So Alonso’s prospects for next year are considerably brighter than we might think. He has already demonstrated the driving skills and luck necessary to become World Champion and he will be riding the crest of McLaren’s determination to have a better year than this one. Add to that Ron Dennis’ excellent organizational and team management skills and you have a potential winner.

What it all means is that 2007 is shaping up to be one of the most closely-fought seasons for many a long year. As the last race of this season approaches, we may think we have witnessed a battle of the giants but we should remember that only two drivers have been in with a chance. Next year it is likely that there will be many more than that squabbling over the spoils. And that can only be good for the sport and the fans.

My bet for next year? Oh, I love outsiders so I’ll stick my neck out really far and say Jenson Button!

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Suzuka Qualifying

The weather gods were kind to Michael Schumacher again in Japan, the dry conditions giving Bridgestone a decisive advantage over Michelin. Whatever the hype from both camps, it is quite clear that tires are playing an enormous part in the races at the moment, allowing us to predict a Renault victory when it rains or a Ferrari win when it doesn’t.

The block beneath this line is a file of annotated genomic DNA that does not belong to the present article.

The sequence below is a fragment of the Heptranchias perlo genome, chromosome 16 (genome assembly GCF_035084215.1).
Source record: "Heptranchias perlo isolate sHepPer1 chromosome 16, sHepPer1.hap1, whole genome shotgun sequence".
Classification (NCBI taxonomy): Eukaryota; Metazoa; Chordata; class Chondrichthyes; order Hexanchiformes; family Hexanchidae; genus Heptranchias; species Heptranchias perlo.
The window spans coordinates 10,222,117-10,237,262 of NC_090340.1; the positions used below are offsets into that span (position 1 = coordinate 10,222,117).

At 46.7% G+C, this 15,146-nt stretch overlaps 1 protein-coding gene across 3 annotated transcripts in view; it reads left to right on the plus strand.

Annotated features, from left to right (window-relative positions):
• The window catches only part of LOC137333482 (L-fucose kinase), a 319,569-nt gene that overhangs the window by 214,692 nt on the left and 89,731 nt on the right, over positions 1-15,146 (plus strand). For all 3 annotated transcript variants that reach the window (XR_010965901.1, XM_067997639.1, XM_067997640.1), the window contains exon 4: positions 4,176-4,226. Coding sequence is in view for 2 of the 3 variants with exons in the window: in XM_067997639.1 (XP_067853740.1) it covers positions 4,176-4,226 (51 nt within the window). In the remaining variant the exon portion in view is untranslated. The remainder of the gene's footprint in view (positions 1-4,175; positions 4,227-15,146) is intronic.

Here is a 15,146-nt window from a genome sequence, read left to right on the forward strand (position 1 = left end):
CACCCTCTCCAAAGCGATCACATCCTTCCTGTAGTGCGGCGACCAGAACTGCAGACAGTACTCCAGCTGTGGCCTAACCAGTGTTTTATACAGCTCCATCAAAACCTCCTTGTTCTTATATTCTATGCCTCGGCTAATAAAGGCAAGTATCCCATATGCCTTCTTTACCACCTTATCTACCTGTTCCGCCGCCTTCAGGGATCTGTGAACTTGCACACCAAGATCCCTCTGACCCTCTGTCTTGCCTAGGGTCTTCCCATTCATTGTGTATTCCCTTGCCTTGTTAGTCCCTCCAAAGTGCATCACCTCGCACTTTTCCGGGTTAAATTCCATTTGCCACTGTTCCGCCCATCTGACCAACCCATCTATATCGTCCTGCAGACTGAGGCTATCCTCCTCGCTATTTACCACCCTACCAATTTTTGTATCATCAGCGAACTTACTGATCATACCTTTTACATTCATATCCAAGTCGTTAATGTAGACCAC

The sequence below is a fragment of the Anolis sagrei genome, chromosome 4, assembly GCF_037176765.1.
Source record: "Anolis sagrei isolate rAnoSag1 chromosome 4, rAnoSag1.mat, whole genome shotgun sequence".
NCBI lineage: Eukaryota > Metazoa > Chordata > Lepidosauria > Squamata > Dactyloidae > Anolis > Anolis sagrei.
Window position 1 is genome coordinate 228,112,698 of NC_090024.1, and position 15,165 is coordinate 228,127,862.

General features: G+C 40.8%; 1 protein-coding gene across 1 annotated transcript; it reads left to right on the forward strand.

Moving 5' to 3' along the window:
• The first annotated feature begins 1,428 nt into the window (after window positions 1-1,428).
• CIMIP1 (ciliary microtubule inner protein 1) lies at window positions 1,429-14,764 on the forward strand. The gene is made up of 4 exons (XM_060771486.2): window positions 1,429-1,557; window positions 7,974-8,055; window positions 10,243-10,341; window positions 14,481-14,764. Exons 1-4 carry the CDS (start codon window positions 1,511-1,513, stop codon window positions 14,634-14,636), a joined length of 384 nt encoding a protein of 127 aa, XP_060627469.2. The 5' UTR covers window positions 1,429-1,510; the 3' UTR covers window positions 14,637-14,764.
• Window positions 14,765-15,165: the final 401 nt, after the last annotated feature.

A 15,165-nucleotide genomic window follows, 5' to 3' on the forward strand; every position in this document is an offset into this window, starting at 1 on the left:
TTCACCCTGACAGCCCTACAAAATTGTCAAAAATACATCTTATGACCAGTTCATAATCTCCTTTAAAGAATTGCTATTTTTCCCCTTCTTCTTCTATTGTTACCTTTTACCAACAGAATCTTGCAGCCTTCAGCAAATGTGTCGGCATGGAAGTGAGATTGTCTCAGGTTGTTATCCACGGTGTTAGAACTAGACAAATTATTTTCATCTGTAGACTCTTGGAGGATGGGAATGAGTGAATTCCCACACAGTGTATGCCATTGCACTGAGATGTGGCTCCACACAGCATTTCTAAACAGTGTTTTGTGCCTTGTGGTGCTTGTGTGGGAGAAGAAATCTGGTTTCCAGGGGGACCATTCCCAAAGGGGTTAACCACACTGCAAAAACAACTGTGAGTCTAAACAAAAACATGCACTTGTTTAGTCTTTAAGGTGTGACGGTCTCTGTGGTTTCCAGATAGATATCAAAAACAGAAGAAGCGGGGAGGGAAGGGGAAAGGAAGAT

Massa

Felipe Massa

So it is no surprise that the front two rows of the grid are Bridgestone-shod; if there is a surprise at all, it was that Massa managed to grab pole. Even that is not unprecedented, given the Brazilian’s performances of late. Some seem to think that his race in Shanghai was below par but that is ignoring the fact that he was hampered by his tires while the circuit was wet (and all the Bridgestone runners had problems to begin with) and was then taken out in a coming-together with Coulthard.

Massa looks like a champion waiting to happen. He is now as fast as Schumacher and is even developing a similarly ruthless willingness to do anything to get ahead. He begins to fit the Ferrari mold very well.

Next up were the Toyotas, everyone assuming that their pace was the result of running light on fuel. That may be but their Bridgestones had something to do with it as well. They will be difficult to pass in the first stint and Alonso must hope to beat them to the first corner after the start, if he is to stand a reasonable chance of running close to the Ferraris.

The Hondas also put on a good show, taking seventh and eighth, and they could be a factor in the race, particularly if the weather turns changeable. Otherwise it was pretty much business as usual, with the one exception of Kimi Raikkonen. The McLaren must be very poor at this track for Kimi not to have made it into Q3.